Sunday, November 2, 2014

Clare Bear

When I was less than a year old, my father went on a tour of Asia as an aide to an admiral. The admiral’s wife, who also went, was a grandmotherly sort of woman, so she took Dad under her wing to help him buy presents for his children and wife. She was possessed of impeccable taste and good bargain sense, so she led him into the Asian bazaars and emerged hours later triumphant.

On one of these shopping expeditions, Dad bought me a gift for my first Christmas. It was an enormous stuffed Panda, found in Seoul. It was a good four feet long, very soft and fluffy, with a paw that squeaked when squeezed, and brown, kindly eyes. My family has pictures of me, looking like a small, grinning monkey at nine months old, completely enveloped in this huge stuffed animal. Once I grew old enough to start naming things, she received the rhyming name of Clare Bear (even at two years old the sound of words was apparently important to me).

I played with her, and napped on her, and jumped on her. It took a long time for me to be bigger than her, and during that time she became so well-loved that seams burst and my mother dutifully sewed them up with coarse thread so I could keep on playing with her.

I suppose around age thirteen, I put away the majority of my stuffed animals, and Clare Bear went into the storage room with the rest of them. Whenever I went in to add anything to my pile of memorabilia and toys from childhood and high school, I would see her, still with kind brown eyes, looking at me sideways from her place on a shelf.

As I’ve discussed in other posts, I have become rather adept at making stuffed animals myself. I’ve made four teddy bears for godchildren, nieces and now my first nephew who was born in July. I understand pretty well how it all works.

A thought occurred: hopefully I’ll have children one day. I’d like them to play with Clare Bear.

So I retrieved her from the storage room. Her fur was a shade of faint yellow. One ear was practically falling off. Several seams were opening all over her body. Her faux leather nose was cracked and peeling. She was in pretty sad shape, proof that she had been well-loved. She needed a good cleaning, a reinforcement of most of her seams, a refreshment of her stuffing, and a new nose.

Once I had bought more faux leather, then, I got to work. First all her stuffing came out, including the little plastic bladder that makes her paw squeak. Then I set up my sewing machine and got to work. She was at once harder and easier to sew than the small teddy bears, since all her material is thicker but she’s also far bigger, which makes the sewing areas less limited. The majority of her seams got reinforced and all the old hand-repaired rips were sewn up. She got a new, perfect nose.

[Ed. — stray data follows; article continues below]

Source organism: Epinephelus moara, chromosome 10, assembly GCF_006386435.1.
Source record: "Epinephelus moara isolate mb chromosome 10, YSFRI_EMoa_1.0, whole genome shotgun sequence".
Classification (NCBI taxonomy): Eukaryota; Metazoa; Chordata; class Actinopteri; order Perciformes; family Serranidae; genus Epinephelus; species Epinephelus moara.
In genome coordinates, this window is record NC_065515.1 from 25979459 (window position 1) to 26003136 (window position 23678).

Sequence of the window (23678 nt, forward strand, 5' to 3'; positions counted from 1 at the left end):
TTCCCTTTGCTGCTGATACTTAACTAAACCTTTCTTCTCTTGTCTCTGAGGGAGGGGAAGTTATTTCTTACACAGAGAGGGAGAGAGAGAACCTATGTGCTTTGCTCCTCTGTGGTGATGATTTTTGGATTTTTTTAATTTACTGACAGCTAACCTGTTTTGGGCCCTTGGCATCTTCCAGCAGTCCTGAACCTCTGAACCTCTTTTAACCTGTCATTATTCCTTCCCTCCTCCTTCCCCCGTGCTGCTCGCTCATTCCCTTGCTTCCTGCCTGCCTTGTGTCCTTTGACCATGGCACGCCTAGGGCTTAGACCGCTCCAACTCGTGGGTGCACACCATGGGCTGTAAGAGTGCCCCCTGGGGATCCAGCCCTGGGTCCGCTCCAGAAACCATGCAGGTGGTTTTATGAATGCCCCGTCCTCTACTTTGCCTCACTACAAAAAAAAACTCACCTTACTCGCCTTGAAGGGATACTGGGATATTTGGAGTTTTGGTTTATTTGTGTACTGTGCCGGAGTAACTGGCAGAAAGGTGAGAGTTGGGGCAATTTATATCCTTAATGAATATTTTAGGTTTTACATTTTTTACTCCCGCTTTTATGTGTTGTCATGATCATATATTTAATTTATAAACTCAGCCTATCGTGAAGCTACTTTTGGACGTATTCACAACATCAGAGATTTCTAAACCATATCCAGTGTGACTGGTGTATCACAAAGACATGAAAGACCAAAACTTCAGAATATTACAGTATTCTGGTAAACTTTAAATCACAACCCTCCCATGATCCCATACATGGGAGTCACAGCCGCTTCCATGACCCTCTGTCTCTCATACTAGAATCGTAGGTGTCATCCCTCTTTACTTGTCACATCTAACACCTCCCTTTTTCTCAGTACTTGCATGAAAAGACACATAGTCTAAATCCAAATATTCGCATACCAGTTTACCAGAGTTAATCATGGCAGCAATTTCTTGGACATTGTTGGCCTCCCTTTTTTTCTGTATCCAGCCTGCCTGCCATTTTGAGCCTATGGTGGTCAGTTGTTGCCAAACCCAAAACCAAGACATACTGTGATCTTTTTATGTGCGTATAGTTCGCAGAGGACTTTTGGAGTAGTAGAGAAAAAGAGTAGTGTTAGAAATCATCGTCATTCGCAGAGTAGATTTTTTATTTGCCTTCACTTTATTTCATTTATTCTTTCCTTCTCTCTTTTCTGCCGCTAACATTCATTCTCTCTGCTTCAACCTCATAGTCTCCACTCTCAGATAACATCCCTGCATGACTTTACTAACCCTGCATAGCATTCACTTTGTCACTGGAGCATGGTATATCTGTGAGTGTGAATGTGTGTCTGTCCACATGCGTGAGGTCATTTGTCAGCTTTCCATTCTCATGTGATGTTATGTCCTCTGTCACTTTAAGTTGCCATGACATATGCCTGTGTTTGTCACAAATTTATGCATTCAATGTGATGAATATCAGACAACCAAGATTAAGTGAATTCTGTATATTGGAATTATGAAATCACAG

Next came bath time. I took the magical stuff called Shout and rubbed down her entire pelt with it (she still smells like it – floral and clean), and then popped her in the washing machine for a gentle wash. She came out gleaming white – it had been so long since she was white that I was surprised to find she wasn’t naturally ivory! After a trip through the dryer, she practically shone.

Then I pushed all her old stuffing back inside, making sure to reposition her squeaky paw, and added to it with some doll stuffing of my own, just to make sure she was good and plump. She had become rather flattened over the years. Then I sewed up her back, patted her all over to make sure the stuffing was in place and voila: she was a vision – Clare Bear resurrected.

I’ve stored her in a new cotton pillow case with a zipper to make sure she stays white and clean, and returned her to storage to wait for new children who would like to play with her. I’ll probably even let them give her their own name, now that she’s good as new. Every child ought to have toys passed down to them from their parents, but also enjoy the right of claiming them for their own. I’ll be intrigued to learn what they want to name her, some day in the future…

It was just a small project to restore the stuffed animal, really, but it was deeply satisfying. Taking old things and making them new again somehow builds a bridge between the past and the future. In a culture where everything has become increasingly disposable, it’s a healthy act to put time into the preservation and restoration of beloved things.

I’m sure everyone has some story like this – something they’ve reclaimed or repurposed to give it a new life. I’d love to hear how you did it in the comments.